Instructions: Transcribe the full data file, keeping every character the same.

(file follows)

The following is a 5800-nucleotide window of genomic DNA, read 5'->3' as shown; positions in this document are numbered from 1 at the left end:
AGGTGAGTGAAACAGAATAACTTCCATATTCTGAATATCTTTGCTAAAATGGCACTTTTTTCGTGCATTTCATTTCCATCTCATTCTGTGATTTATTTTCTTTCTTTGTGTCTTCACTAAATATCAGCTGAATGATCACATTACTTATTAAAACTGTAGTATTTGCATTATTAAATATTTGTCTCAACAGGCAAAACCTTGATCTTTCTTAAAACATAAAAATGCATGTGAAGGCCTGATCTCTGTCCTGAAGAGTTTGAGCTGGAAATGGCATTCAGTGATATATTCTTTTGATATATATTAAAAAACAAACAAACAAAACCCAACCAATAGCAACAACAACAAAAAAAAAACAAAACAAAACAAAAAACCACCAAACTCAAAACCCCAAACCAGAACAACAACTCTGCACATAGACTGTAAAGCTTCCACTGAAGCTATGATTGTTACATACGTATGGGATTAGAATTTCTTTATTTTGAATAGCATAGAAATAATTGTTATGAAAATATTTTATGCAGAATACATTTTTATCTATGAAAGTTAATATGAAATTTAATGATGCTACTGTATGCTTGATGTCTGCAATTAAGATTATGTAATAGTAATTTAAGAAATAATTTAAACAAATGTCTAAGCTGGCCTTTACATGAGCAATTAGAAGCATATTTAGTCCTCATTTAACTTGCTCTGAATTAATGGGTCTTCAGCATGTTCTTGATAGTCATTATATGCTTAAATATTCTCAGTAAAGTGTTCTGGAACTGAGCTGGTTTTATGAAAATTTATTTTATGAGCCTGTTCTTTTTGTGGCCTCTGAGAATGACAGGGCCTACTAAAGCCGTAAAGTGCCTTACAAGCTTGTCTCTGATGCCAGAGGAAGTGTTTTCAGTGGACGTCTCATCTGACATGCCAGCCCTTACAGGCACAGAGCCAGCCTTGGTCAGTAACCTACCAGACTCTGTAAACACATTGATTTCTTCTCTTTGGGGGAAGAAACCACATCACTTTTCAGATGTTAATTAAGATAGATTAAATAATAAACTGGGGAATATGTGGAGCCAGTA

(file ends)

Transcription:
The following is a 5800-nucleotide window of genomic DNA, read 5'->3' as shown; positions in this document are numbered from 1 at the left end:
AGGTGAGTGAAACAGAATAACTTCCATATTCTGAATATCTTTGCTAAAATGGCACTTTTTTCGTGCATTTCATTTCCATCTCATTCTGTGATTTATTTTCTTTCTTTGTGTCTTCACTAAATATCAGCTGAATGATCACATTACTTATTAAAACTGTAGTATTTGCATTATTAAATATTTGTCTCAACAGGCAAAACCTTGATCTTTCTTAAAACATAAAAATGCATGTGAAGGCCTGATCTCTGTCCTGAAGAGTTTGAGCTGGAAATGGCATTCAGTGATATATTCTTTTGATATATATTAAAAAACAAACAAACAAAACCCAACCAATAGCAACAACAACAAAAAAAAAACAAAACAAAACAAAAAACCACCAAACTCAAAACCCCAAACCAGAACAACAACTCTGCACATAGACTGTAAAGCTTCCACTGAAGCTATGATTGTTACATACGTATGGGATTAGAATTTCTTTATTTTGAATAGCATAGAAATAATTGTTATGAAAATATTTTATGCAGAATACATTTTTATCTATGAAAGTTAATATGAAATTTAATGATGCTACTGTATGCTTGATGTCTGCAATTAAGATTATGTAATAGTAATTTAAGAAATAATTTAAACAAATGTCTAAGCTGGCCTTTACATGAGCAATTAGAAGCATATTTAGTCCTCATTTAACTTGCTCTGAATTAATGGGTCTTCAGCATGTTCTTGATAGTCATTATATGCTTAAATATTCTCAGTAAAGTGTTCTGGAACTGAGCTGGTTTTATGAAAATTTATTTTATGAGCCTGTTCTTTTTGTGGCCTCTGAGAATGACAGGGCCTACTAAAGCCGTAAAGTGCCTTACAAGCTTGTCTCTGATGCCAGAGGAAGTGTTTTCAGTGGACGTCTCATCTGACATGCCAGCCCTTACAGGCACAGAGCCAGCCTTGGTCAGTAACCTACCAGACTCTGTAAACACATTGATTTCTTCTCTTTGGGGGAAGAAACCACATCACTTTTCAGATGTTAATTAAGATAGATTAAATAATAAACTGGGGAATATGTGGAGCCAGTA